One thing that every business, small, medium or large, struggles with is finding engaging content to post to their fan pages. While marketing is largely a study in what works for your own business, and also what doesn't, we can identify at least one thing that definitely does: an image worth a thousand words. Now, moving images are hot, and they might just be worth two thousand words.
The problem with getting image content is that many times we're stealing it, or the equivalent of that, from the original source without asking for permission or giving credit where credit is due. This is terrible form, and too many companies engage in this practice. Don't do it! It could get you into a lot of trouble, and cost you a small fortune. I've heard of companies having to pay upwards of $5000 for not sourcing images correctly on their web properties.
So, how can we avoid stealing content while still giving our fans and audience fun and engaging content that encourages them to click that Like button or comment on it?
Multimedia For Engagement
Use images in your posts where applicable. We know they work and that they increase engagement on Facebook by 40%. Images work when you upload them directly to your fan page, and as an up, you can even use your own images. See my post on creating shareable content for more ideas on how you can enrich your images. According to Kissmetrics, photos will receive 53% more Likes, 104% more comments and a whopping 84% more click-throughs on links.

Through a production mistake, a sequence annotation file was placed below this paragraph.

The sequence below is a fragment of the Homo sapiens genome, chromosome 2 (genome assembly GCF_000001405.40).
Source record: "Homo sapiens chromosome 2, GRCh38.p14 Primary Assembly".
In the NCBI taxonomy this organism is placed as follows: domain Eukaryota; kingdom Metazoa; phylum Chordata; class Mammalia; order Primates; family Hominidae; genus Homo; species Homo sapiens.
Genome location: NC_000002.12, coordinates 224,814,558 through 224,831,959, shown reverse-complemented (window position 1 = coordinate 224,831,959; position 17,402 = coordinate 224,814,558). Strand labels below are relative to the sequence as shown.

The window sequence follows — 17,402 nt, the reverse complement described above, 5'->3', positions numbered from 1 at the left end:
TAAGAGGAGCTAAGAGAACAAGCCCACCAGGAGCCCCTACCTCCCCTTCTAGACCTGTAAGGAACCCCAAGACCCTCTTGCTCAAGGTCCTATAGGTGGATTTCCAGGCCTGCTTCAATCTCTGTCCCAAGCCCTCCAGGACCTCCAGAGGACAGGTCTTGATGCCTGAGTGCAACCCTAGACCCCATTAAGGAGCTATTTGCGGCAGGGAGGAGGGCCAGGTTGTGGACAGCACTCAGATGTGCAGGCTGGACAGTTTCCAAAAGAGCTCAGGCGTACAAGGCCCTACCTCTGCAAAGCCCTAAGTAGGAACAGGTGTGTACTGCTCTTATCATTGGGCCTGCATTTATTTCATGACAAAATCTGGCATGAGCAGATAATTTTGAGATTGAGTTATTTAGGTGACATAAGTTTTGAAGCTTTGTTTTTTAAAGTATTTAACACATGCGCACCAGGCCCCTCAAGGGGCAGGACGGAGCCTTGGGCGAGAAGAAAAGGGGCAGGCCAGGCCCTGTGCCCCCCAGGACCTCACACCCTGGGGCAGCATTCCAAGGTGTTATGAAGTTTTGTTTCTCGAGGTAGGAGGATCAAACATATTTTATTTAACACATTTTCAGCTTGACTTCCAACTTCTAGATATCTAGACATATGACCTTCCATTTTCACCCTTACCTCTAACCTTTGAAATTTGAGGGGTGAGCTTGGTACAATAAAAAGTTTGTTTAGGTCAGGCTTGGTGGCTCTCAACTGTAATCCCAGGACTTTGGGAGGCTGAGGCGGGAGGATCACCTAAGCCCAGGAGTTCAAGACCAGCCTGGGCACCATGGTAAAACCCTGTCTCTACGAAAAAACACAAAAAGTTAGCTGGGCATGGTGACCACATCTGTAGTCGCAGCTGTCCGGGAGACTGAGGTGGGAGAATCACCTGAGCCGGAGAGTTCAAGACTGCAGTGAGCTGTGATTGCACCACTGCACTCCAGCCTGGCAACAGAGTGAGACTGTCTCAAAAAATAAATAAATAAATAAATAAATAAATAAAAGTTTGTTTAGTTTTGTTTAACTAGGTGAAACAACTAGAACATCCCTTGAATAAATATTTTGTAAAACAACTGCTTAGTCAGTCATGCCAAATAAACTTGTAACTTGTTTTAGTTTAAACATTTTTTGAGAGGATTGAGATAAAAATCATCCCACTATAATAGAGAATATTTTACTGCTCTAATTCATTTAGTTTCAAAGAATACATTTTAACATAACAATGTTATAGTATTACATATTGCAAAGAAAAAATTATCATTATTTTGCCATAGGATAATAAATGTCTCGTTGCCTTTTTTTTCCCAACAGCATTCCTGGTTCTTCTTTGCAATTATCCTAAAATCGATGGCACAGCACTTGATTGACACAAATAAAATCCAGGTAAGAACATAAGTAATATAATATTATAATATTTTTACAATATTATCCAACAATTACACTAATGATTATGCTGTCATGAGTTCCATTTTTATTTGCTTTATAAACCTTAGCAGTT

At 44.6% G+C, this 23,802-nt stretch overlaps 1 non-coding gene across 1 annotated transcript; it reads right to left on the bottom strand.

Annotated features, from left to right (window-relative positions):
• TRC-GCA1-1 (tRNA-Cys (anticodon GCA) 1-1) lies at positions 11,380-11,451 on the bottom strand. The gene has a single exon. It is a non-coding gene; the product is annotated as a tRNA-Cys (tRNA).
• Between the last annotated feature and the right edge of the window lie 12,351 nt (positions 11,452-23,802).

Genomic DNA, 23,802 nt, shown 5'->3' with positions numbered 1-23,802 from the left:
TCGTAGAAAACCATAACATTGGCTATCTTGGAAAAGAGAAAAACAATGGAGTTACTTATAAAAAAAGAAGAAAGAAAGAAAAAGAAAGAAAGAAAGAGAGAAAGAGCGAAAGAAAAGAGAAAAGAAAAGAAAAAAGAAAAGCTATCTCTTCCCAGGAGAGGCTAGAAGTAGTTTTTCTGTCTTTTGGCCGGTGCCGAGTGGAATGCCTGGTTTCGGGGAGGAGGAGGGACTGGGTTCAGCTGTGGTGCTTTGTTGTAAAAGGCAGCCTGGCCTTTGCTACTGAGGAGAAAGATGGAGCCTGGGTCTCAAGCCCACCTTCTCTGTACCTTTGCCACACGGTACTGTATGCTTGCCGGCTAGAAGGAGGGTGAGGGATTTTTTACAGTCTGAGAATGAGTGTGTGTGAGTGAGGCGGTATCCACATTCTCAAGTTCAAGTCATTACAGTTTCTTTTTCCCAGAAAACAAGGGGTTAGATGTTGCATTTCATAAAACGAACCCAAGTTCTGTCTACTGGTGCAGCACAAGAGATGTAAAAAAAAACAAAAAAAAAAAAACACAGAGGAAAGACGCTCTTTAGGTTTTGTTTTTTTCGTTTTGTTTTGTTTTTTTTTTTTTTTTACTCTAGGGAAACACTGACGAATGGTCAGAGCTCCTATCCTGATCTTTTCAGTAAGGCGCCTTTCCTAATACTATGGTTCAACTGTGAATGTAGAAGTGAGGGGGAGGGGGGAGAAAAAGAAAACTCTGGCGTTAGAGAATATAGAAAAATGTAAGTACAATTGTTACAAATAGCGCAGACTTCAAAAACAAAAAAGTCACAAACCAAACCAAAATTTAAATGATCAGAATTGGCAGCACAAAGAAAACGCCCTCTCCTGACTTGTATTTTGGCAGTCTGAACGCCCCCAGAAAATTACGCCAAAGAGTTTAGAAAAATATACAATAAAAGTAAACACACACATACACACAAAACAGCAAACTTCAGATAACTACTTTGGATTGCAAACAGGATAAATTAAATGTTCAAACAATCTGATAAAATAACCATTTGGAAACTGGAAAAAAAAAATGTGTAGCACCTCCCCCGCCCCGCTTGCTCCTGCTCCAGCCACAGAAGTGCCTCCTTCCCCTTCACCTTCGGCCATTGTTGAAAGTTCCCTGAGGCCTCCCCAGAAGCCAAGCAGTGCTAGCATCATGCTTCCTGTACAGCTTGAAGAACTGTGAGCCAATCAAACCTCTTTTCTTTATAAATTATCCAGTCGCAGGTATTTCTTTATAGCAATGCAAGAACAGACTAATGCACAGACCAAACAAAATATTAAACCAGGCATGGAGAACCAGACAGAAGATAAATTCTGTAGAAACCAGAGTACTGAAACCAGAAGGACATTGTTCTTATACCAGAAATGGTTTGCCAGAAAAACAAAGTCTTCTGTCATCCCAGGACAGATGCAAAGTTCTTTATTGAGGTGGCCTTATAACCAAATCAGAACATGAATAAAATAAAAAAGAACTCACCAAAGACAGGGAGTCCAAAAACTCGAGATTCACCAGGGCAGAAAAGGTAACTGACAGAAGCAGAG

One reason that images work so well, and much better than text links, is because Facebook favors it in the newsfeed. You'll notice that an image is a lot bigger than a text link. Rumor has it that in September, text link stories and photo stories will show up as the same size in News Feeds.
There are a few ways to add video to your posts. One is by sharing a link directly from YouTube or another social video site. While this is a good way to share content that you don't own, it's always best to own the media you're sharing. When you upload a video directly to your Facebook page you'll see 40% higher engagement rates than that resulted from using YouTube links. Another benefit of using Facebook video is that fans can be tagged in the video, which widens the exposure of the video to your fan's friends.
GIFs are brand new to the Facebook game and have been wildly popular on other social networks and especially on Tumblr. GIFs are animated images, and unlike movies they usually play on a loop. While .gifs are relatively new for use on Facebook, we don't have exact numbers on how they'll perform. I'm currently testing them on a few fan pages and will be sure to report back on my findings. At Giphy.com there are a ton of images to choose from, and you can share directly to your fan page. Because you can edit the title and the description when you post it, you can alter it to display the message of your choosing.
Have you played around with GIFs? What media performs best on your Facebook page?